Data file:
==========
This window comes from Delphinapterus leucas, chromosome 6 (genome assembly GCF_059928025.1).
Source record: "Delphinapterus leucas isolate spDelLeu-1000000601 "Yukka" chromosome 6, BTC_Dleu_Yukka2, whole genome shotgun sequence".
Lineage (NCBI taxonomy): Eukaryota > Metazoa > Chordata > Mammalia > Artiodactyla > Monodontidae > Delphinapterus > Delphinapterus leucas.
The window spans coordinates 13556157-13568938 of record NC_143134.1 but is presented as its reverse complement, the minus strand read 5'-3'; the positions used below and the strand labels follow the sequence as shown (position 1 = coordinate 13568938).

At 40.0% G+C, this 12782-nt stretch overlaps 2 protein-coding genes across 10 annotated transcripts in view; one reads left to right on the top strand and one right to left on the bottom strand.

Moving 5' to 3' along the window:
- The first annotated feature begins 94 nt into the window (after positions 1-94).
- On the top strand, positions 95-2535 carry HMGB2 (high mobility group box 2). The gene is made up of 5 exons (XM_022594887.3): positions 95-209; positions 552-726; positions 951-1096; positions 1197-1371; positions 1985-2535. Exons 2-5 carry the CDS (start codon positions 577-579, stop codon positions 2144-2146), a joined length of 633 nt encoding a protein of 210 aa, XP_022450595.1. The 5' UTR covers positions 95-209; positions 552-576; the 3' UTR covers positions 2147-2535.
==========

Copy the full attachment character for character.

This window comes from Delphinapterus leucas, chromosome 6 (genome assembly GCF_059928025.1).
Source record: "Delphinapterus leucas isolate spDelLeu-1000000601 "Yukka" chromosome 6, BTC_Dleu_Yukka2, whole genome shotgun sequence".
Lineage (NCBI taxonomy): Eukaryota > Metazoa > Chordata > Mammalia > Artiodactyla > Monodontidae > Delphinapterus > Delphinapterus leucas.
The window spans coordinates 13556157-13568938 of record NC_143134.1 but is presented as its reverse complement, the minus strand read 5'-3'; the positions used below and the strand labels follow the sequence as shown (position 1 = coordinate 13568938).

At 40.0% G+C, this 12782-nt stretch overlaps 2 protein-coding genes across 10 annotated transcripts in view; one reads left to right on the top strand and one right to left on the bottom strand.

Moving 5' to 3' along the window:
- The first annotated feature begins 94 nt into the window (after positions 1-94).
- On the top strand, positions 95-2535 carry HMGB2 (high mobility group box 2). The gene is made up of 5 exons (XM_022594887.3): positions 95-209; positions 552-726; positions 951-1096; positions 1197-1371; positions 1985-2535. Exons 2-5 carry the CDS (start codon positions 577-579, stop codon positions 2144-2146), a joined length of 633 nt encoding a protein of 210 aa, XP_022450595.1. The 5' UTR covers positions 95-209; positions 552-576; the 3' UTR covers positions 2147-2535.